Specifically, § 404(c) provides that the Administrator of EPA may prohibit the specification of a disposal site "whenever he determines, after notice and opportunity for public hearings, that the discharge of materials into such area will have an unacceptable adverse effect" on, among other things, wildlife.*fn3 An "unacceptable adverse effect" is defined in 40 C.F.R. § 231.2(e) as an effect that is likely to result in, among other things, "significant loss of or damage to . . . wildlife habitat". The procedure under § 404(c) begins with the Regional Administrator ("RA") who, under § 231.3(a), must notify the Corps and the applicant when it is possible he will find an "unacceptable adverse effect". If within 15 days the applicant fails to satisfy the RA that no such effect will occur, the RA must publish his proposed determination to veto the grant of a permit. A period for public comment and an optional public hearing follows, after which the RA either withdraws the determination or submits a recommended determination to the national Administrator, whose decision to affirm, modify or rescind the RA's recommendation is the final determination of EPA for purposes of judicial review. The burden of proving that the discharge will have an "unacceptable adverse effect" is on EPA 45 Fed. Reg. 85,336, 85,338 (1980); 44 Fed. Reg. 58,076, 58,080 (1979).
In short, both EPA and the Corps are responsible for administering the program for granting permits for discharges of pollutants into Wetlands under § 404. The Corps has the authority to issue permits following the 404(b)(1) guidelines developed by it and EPA; EPA has the authority under § 404(c) to veto any permit granted by the Corps. The Corps processes about 11,000 permit applications each year. EPA has vetoed five decisions by the Corps to grant permits.
B. Factual Background of the Sweedens Swamp Project
Sweedens Swamp is a 49.5 acre wetland which is part of an 80 acre site near Interstate 95 in South Attleboro, Massachusetts. Although some illegal dumping and motorbike intrusions have occurred, these activities have been found to have had little impact on the site which remains a "high-quality red maple swamp" providing wildlife habitat and protecting the area from flooding and pollution.
The effort to build a mall on Sweedens Swamp was initiated by Pyramid's predecessor, the Edward J. DeBartolo Corporation ("DeBartolo"). DeBartolo purchased the Swamp some time before April 1982. At the time of this purchase an alternative site was available in North Attleboro (the "North Attleboro site"). Since Massachusetts requires state approval (in addition to federal approval) for projects that would fill wetlands, DeBartolo applied to the Massachusetts Department of Environmental Quality Engineering ("DEQE") for permission to build on Sweedens Swamp. DEQE denied the application in April 1982.
Pyramid took over the project in 1983 while the appeal of the DEQE denial was pending. In April 1983, Massachusetts adopted more rigorous standards for approval of permits. The new standards added wildlife habitat as a value of wetlands to be protected and required the absence of a "practicable alternative". In March 1985, DEQE granted approval under the old, less stringent, regulations. The Massachusetts District Court reversed on the ground that DEQE should have applied the new regulations, but the Massachusetts Supreme Judicial Court ultimately upheld DEQE's approval. Citizens for Responsible Environmental Management v. Attleboro Mall, Inc., 400 Mass. 658, 511 N.E.2d 562 (1987).
One of the key issues in dispute in the instant case is just when did Pyramid begin searching for a suitable site for its mall. EPA asserts that Pyramid began to search in the Spring of 1983. Pyramid asserts that it began to search several months later, in September 1983. The difference is crucial because on July 1, 1983--a date between the starting dates claimed by EPA and Pyramid--a competitor of Pyramid, the New England Development Co. ("NED"), purchased options to buy the North Attleboro site. This site was located upland and could have served as a "practicable alternative" to Sweedens Swamp, if it had been "available" at the relevant time. Thus, if the relevant time to determine whether an alternative is "available" is the time the applicant is searching for a site (an issue that is hotly disputed), and if Pyramid began to search at a time before NED acquired options on the North Attleboro site, there definitely would have been a "practicable alternative" to Sweedens Swamp, and Pyramid's application should have been denied. On the other hand, if Pyramid did not begin its search until after NED acquired options on the North Attleboro site, then the site arguably was not "available" and the permit should have been granted. Of course it also is possible that the North Attleboro site remained "available" after NED's acquisition of the options, since Pyramid arguably could have purchased the options from NED. Moreover, since the North Attleboro site indisputably was "available" when Pyramid's predecessor, DeBartolo, purchased Sweedens Swamp, one might argue, as EPA does, that Pyramid should be held to stand in its predecessor's shoes. The district court apparently agreed with Pyramid on the issue of when Pyramid entered the market, stating that "Pyramid initially became interested in developing a shopping mall in the Attleboro area in September 1983". Bersani v. EPA, 674 F. Supp. 405, 409 (N.D.N.Y. 1987).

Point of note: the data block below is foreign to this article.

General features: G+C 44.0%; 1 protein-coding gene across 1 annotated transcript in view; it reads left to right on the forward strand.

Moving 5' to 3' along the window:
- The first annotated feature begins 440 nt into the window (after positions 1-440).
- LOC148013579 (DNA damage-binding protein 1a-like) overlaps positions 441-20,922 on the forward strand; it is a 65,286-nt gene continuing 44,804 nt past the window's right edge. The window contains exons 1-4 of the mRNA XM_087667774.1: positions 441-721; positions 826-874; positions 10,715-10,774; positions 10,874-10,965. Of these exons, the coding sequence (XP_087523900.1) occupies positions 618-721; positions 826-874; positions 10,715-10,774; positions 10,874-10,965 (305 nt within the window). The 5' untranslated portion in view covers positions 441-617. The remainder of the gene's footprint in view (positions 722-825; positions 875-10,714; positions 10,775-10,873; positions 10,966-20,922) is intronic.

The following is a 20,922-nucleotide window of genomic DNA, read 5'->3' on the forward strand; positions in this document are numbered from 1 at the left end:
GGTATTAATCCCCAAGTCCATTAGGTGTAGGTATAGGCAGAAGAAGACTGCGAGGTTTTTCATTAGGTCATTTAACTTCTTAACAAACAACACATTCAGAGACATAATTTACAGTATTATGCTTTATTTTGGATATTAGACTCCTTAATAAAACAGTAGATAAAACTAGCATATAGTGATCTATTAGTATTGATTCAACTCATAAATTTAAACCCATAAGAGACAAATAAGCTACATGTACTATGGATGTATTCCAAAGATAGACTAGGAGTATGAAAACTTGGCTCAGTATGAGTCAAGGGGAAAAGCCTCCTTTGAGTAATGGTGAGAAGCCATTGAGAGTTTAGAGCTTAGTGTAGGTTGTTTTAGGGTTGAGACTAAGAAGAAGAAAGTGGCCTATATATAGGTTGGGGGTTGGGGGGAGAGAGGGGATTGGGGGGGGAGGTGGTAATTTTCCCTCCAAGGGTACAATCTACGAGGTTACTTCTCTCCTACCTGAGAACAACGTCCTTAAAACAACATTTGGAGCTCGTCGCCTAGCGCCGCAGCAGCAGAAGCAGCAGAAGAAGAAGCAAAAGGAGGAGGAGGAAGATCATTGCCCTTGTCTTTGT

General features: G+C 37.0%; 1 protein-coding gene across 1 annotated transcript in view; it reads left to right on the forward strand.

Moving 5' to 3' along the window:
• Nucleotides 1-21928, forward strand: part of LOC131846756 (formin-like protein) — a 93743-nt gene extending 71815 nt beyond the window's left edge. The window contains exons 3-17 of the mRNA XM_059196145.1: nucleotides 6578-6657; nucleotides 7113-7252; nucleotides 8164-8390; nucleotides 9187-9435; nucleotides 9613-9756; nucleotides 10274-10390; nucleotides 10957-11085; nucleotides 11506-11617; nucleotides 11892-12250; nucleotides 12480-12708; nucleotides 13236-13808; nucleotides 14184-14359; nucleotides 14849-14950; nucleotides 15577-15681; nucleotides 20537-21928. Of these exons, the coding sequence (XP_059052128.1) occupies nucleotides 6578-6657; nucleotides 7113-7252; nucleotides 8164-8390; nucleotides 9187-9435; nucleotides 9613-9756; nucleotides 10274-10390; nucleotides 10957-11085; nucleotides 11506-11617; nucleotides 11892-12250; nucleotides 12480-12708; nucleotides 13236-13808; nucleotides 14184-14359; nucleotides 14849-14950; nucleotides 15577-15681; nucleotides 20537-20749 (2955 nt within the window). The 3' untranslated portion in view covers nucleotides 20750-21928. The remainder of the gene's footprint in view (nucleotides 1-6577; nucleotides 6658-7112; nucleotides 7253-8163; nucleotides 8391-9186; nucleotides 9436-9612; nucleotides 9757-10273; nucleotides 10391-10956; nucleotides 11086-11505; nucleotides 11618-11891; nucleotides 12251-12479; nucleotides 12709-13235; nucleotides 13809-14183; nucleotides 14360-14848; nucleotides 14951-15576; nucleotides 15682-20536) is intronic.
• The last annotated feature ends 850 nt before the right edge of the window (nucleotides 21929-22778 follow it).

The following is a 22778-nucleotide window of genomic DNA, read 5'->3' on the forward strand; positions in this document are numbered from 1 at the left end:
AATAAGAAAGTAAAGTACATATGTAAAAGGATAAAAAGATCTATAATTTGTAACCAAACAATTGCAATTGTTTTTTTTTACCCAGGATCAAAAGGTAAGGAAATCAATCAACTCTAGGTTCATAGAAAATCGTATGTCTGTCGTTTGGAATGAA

In December 1983, Pyramid purchased Sweedens Swamp from DeBartolo. In August 1984, Pyramid applied under § 404(a) to the New England regional division of the Corps (the "NE Corps") for a permit. It sought to fill or alter 32 of the 49.6 acres of the Swamp; to excavate nine acres of uplands to create artificial wetlands; and to alter 13.3 acres of existing wetlands to improve its environmental quality. Later Pyramid proposed to mitigate the adverse impact on the wetlands by creating 36 acres of replacement wetlands in an off-site gravel pit.
During the review of Pyramid's application by EPA, by the Fish and Wildlife Service ("FWS") and by the Corps, Pyramid submitted information on "practicable alternatives", especially the North Attleboro site. In rejecting that site as an alternative, Pyramid asserted that building a mall there was not feasible, not that the site was unavailable. In the words of the district court, Pyramid claimed that
"the site lacked sufficient traffic volume and sufficient access from local roads, potential department store tenants had expressed strong doubts about the feasibility of the site and previous attempts to develop the site had ...